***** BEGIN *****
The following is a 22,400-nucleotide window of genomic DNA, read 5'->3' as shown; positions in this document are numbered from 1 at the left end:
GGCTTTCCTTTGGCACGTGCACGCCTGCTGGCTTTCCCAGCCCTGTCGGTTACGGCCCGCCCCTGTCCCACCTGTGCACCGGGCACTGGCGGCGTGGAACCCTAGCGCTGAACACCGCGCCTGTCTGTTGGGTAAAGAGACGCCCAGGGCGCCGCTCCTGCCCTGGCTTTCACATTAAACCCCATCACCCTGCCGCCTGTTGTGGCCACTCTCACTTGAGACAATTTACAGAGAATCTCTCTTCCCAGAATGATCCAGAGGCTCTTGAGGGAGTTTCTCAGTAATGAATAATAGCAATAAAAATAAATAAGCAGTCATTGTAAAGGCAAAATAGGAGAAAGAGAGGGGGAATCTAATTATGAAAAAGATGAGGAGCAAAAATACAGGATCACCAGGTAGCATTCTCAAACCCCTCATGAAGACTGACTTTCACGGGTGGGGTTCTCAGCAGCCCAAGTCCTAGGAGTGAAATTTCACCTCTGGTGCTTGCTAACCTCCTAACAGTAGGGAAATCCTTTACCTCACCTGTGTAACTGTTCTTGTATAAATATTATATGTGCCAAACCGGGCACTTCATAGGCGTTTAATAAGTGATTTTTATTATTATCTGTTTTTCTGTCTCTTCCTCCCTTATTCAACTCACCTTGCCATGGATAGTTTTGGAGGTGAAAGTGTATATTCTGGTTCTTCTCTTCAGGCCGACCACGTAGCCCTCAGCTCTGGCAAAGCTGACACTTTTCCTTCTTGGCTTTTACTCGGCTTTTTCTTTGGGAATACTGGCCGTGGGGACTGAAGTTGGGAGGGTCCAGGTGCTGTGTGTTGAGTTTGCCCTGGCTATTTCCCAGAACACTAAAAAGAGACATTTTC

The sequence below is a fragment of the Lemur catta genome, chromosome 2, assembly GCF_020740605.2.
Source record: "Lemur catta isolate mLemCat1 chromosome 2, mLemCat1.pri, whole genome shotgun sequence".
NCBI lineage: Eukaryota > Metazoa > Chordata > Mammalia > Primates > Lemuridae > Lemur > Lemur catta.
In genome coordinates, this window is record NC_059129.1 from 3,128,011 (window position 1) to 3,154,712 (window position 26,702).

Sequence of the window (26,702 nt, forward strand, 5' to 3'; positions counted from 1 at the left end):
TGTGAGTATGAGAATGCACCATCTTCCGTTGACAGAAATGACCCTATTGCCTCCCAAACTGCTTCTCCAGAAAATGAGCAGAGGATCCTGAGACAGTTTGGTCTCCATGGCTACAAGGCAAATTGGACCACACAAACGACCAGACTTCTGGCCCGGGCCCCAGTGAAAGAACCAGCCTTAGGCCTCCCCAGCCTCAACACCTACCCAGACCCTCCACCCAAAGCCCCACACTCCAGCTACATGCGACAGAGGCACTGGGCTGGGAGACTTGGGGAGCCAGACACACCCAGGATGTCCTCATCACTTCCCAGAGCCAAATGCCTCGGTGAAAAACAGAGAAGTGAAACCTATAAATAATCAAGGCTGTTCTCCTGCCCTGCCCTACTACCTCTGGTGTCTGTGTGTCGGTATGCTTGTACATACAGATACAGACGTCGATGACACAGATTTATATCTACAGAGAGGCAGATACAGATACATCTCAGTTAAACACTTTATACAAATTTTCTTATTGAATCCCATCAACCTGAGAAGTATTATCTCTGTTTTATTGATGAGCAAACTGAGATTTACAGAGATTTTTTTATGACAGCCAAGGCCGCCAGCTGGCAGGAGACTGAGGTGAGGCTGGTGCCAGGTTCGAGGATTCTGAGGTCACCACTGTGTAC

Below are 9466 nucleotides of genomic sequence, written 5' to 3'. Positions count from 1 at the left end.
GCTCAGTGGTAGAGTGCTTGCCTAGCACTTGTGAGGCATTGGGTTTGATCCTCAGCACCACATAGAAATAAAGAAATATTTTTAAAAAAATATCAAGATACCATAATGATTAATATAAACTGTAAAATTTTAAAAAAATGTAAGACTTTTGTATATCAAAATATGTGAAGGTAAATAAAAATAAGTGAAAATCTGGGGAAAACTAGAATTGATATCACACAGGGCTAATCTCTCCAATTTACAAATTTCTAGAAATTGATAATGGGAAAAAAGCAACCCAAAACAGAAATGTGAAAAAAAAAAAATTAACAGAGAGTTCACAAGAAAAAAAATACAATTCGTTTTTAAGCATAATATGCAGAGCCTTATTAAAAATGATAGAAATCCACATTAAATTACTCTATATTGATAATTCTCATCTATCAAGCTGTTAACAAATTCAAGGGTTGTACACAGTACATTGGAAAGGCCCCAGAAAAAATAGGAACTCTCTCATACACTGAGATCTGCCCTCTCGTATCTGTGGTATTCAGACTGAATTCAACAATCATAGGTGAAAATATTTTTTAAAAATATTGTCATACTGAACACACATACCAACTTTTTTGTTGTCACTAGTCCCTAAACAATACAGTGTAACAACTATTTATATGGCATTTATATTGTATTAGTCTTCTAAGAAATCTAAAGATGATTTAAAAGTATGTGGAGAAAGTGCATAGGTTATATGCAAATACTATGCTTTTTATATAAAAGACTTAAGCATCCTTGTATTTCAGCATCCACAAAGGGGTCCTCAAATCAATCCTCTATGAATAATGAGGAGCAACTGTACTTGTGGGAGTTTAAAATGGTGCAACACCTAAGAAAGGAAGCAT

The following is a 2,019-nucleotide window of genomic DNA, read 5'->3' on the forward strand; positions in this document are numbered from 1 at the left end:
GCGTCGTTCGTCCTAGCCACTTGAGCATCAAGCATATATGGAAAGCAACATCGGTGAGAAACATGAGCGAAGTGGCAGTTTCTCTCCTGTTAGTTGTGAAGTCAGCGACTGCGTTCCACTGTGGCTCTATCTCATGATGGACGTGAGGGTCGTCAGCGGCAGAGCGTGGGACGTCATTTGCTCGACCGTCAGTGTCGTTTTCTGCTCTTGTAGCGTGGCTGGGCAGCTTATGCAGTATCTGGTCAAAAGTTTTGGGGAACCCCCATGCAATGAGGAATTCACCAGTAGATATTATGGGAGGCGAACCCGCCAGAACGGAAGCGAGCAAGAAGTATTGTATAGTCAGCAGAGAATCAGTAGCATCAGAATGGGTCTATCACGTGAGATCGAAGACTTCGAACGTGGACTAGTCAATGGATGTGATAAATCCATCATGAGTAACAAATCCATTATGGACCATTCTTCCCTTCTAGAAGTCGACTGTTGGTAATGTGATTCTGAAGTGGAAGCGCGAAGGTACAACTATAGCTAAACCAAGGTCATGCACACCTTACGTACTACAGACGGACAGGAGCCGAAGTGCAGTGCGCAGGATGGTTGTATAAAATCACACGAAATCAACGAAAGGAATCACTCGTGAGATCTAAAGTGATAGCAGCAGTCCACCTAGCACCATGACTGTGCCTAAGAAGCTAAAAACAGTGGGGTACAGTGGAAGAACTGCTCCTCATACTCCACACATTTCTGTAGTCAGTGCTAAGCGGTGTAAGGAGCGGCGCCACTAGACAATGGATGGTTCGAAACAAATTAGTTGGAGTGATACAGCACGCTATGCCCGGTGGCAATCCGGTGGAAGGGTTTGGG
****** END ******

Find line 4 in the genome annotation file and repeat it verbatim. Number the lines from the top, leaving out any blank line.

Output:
Source record: "Lemur catta isolate mLemCat1 chromosome 2, mLemCat1.pri, whole genome shotgun sequence".